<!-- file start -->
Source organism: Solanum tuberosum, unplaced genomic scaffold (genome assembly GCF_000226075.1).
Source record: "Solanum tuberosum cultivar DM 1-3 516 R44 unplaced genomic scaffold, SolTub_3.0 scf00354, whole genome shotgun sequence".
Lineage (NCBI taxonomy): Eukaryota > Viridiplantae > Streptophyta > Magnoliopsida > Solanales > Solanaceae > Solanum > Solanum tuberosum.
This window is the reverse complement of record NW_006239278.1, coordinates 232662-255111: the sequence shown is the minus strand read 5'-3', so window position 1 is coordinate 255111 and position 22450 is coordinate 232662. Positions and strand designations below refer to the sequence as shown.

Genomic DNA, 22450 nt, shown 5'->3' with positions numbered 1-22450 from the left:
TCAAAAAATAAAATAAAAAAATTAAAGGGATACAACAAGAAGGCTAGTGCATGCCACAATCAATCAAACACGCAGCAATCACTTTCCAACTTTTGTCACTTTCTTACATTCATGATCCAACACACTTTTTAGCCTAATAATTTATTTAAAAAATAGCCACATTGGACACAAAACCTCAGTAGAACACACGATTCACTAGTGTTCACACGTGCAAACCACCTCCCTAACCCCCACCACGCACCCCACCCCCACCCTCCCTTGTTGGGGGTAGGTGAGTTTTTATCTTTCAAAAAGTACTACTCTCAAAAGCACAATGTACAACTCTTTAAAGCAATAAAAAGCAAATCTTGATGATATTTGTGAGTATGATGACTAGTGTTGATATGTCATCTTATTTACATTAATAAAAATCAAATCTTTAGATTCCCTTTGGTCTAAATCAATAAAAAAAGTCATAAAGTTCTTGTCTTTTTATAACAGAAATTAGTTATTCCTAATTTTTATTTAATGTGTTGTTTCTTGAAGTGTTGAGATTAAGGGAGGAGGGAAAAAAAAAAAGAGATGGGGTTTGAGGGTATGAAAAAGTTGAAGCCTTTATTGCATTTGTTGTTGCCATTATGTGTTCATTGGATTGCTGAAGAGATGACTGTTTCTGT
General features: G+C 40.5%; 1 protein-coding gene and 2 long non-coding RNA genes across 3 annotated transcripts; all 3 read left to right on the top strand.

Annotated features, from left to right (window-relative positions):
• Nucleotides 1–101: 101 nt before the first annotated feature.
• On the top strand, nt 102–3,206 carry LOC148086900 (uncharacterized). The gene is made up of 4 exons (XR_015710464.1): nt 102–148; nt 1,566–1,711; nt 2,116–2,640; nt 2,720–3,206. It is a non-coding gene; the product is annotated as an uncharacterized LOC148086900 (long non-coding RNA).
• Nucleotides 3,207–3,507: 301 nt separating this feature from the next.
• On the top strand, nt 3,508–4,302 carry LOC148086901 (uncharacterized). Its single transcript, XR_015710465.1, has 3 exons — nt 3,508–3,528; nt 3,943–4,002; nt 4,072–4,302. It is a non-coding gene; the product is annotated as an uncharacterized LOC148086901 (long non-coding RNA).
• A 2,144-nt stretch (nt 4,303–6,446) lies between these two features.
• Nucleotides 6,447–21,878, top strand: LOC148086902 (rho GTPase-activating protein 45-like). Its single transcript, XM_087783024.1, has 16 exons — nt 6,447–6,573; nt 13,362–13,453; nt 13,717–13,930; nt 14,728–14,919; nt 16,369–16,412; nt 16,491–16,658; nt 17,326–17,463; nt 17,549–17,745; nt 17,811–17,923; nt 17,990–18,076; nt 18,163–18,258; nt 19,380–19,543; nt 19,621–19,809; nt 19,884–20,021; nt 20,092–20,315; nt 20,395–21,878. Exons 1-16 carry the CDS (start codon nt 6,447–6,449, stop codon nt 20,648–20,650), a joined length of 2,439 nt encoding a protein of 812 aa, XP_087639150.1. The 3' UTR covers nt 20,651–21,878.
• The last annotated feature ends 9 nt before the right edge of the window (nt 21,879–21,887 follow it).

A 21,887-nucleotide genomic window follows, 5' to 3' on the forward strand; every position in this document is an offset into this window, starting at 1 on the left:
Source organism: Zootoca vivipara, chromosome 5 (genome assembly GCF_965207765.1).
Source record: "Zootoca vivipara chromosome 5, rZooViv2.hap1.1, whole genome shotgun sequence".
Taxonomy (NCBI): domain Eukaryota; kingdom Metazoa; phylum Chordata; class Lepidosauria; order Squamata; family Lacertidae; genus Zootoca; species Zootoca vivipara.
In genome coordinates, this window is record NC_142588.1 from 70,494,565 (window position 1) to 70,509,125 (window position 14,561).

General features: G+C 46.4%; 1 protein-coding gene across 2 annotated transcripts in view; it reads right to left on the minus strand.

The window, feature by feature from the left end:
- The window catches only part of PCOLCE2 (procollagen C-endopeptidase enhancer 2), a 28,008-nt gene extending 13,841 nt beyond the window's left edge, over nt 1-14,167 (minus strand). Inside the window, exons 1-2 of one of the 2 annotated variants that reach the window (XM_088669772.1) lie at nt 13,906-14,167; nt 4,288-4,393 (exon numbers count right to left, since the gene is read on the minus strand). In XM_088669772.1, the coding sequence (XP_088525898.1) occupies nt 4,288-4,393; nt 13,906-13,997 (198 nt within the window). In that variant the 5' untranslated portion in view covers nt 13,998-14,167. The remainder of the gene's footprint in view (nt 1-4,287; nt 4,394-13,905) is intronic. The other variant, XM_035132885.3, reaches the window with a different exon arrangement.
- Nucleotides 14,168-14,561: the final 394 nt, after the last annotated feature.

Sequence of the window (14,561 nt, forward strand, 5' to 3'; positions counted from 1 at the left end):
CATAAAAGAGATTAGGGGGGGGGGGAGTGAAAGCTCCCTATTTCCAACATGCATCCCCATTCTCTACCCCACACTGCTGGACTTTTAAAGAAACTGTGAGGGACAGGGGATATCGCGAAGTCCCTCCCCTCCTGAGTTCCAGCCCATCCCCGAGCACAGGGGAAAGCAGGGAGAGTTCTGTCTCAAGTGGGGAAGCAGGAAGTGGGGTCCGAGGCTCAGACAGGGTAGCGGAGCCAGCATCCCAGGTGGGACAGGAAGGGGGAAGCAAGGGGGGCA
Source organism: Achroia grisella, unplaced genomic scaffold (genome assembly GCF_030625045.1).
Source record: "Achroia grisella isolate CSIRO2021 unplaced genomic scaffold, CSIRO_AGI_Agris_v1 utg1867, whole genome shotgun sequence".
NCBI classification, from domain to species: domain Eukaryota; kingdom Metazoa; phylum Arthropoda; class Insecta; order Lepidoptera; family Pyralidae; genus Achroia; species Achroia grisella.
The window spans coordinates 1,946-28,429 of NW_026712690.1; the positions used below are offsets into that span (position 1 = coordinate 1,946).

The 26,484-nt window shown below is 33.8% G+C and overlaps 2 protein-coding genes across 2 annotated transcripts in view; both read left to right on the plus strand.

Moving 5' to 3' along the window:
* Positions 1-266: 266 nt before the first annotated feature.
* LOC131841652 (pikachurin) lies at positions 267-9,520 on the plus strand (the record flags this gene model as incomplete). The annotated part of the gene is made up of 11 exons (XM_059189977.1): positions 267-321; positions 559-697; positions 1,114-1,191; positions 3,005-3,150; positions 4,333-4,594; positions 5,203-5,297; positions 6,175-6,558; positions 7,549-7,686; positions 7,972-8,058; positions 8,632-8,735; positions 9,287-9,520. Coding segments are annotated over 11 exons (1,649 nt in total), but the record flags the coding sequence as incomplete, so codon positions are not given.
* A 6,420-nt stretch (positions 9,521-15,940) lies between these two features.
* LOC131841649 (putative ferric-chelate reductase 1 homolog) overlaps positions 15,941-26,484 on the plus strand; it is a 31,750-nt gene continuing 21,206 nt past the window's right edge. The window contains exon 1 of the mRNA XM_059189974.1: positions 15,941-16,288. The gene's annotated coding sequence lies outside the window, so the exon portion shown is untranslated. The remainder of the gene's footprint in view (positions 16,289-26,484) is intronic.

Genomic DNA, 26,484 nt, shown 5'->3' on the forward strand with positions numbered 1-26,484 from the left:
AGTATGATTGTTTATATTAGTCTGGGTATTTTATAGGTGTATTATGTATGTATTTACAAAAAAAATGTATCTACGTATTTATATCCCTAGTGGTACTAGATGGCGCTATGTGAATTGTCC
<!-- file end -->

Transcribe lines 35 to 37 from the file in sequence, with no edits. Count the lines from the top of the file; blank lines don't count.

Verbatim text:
* A 6,420-nt stretch (positions 9,521-15,940) lies between these two features.
* LOC131841649 (putative ferric-chelate reductase 1 homolog) overlaps positions 15,941-26,484 on the plus strand; it is a 31,750-nt gene continuing 21,206 nt past the window's right edge. The window contains exon 1 of the mRNA XM_059189974.1: positions 15,941-16,288. The gene's annotated coding sequence lies outside the window, so the exon portion shown is untranslated. The remainder of the gene's footprint in view (positions 16,289-26,484) is intronic.

Genomic DNA, 26,484 nt, shown 5'->3' on the forward strand with positions numbered 1-26,484 from the left: